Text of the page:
There are rumours that the long running row between World Heritage chiefs and Liverpool Council is about to deepen, opening the way for the city to be stripped of its international status.

UNESCO officials placed the city’s spectacular water front on a danger list in 2012 claiming the massive Liverpool and Wirral Waters developments would overwhelm the historic buildings. In July a UNESCO summit conference called for a detailed report setting out exactly what changes needed to be made to the multi billion pound 30 year development plan. It requested a response from Liverpool Council, Peel Ports and English Heritage by December but sources suggest there could be developments much earlier.

This may be because it is becoming clearer than ever that there is an unbridgeable gap between Liverpool and Wirral councils’ determination to back this transformational scheme and UNESCO’s insistence that Liverpool Waters would cause “irreversible damage to the Outstanding Universal Value” of the site.

Liverpool Council has insisted it takes the status issue seriously pointing to its vital role in attracting tourists. Others have said UNESCO officials are being unrealistic about the development needs of a modern city and if the price of going ahead with the development of 60 hectares of land to the north of the city centre is the loss of the status, then so be it. They also point out that there is no threat to the World Heritage status of Tower Bridge in London close to the 87 storey Shard building.

In one way it will be strange if this row reignites in August because this has been a slow burner. Peel first revealed its plans in 2007 and despite being given the planning go ahead precious little progress has been made. Of course the great recession came soon after the scheme was launched, but some take the view that UNESCO would be better advised to ease back on the threats and wait to see what projects actually come forward for development.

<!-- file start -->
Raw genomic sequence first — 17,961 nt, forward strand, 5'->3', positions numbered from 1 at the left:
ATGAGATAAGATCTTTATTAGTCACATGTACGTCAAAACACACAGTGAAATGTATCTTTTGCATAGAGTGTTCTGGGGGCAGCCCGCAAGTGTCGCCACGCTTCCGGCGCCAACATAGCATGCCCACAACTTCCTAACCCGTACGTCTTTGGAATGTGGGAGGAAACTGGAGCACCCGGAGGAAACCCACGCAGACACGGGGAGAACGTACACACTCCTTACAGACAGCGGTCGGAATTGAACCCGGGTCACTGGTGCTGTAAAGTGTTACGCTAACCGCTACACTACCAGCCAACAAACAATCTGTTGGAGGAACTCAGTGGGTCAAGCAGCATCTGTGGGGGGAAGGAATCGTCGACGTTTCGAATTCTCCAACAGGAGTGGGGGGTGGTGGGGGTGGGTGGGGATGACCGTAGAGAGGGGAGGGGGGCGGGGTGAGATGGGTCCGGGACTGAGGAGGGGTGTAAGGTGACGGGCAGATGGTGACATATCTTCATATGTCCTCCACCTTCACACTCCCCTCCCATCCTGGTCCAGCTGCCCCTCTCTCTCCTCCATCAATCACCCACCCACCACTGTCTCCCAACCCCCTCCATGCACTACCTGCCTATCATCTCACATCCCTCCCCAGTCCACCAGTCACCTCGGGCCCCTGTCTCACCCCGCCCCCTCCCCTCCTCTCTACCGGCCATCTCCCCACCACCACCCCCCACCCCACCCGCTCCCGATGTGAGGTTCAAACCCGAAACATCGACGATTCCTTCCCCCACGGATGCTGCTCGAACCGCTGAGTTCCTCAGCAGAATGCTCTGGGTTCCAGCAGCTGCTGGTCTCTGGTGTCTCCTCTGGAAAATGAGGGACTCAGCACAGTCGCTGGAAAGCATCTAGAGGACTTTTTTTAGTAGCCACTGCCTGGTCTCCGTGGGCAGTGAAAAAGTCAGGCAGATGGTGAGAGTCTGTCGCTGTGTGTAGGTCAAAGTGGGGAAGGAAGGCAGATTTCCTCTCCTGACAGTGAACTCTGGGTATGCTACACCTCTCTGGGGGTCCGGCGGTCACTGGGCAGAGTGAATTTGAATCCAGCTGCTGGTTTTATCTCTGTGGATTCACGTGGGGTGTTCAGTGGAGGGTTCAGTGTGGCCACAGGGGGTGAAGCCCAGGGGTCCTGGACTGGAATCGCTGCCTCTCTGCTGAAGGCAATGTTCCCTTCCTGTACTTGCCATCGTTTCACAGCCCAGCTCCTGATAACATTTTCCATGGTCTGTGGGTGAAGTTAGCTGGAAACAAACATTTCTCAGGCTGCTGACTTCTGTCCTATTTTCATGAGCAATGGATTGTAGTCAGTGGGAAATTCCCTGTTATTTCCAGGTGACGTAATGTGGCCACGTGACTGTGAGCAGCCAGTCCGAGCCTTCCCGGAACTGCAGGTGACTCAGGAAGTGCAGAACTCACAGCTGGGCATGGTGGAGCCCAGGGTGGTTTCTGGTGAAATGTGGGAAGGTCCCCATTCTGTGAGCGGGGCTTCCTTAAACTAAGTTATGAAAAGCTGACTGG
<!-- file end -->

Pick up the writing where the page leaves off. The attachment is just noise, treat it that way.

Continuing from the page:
Jeremy Corbyn continues to inspire Labour activists with his clear policies on issues that his rivals obfuscate about. One of them is his belief that the UK should unilaterally abandon nuclear weapons.

It is an issue that has split the Labour Party since the 1950s when we acquired the bomb seven years after the Americans exploded two devices on Hiroshima and Nagasaki.

I have visited memorial sites to the devastation caused in both cities. One cannot fail to be moved by the huge death toll and the lingering suffering. I also reflect on the forecast that it was very likely that the casualties from a conventional assault on Japan would have been much higher.

Nuclear weapons have contributed to 70 years of peace between the superpowers but the cold words, mutually assured destruction, bring little comfort.

We are more preoccupied these days with localised terrorism than intercontinental war. Let us hope the two never become fused together.


It’s always good to have celebrities at big football draws. FIFA excelled itself last weekend when Vladimir Putin and Sepp Blatter presided over the draw for the 2018 World Cup.

It will be one of Blatter’s last appearances on the global stage and that’s thanks in no small part to a journalist I first met in Manchester in the 1970s…Andrew Jennings. I’m sure he worked for the radical magazine New Manchester Review. He later took his investigative skills to Granada and then to the BBC’s Panorama.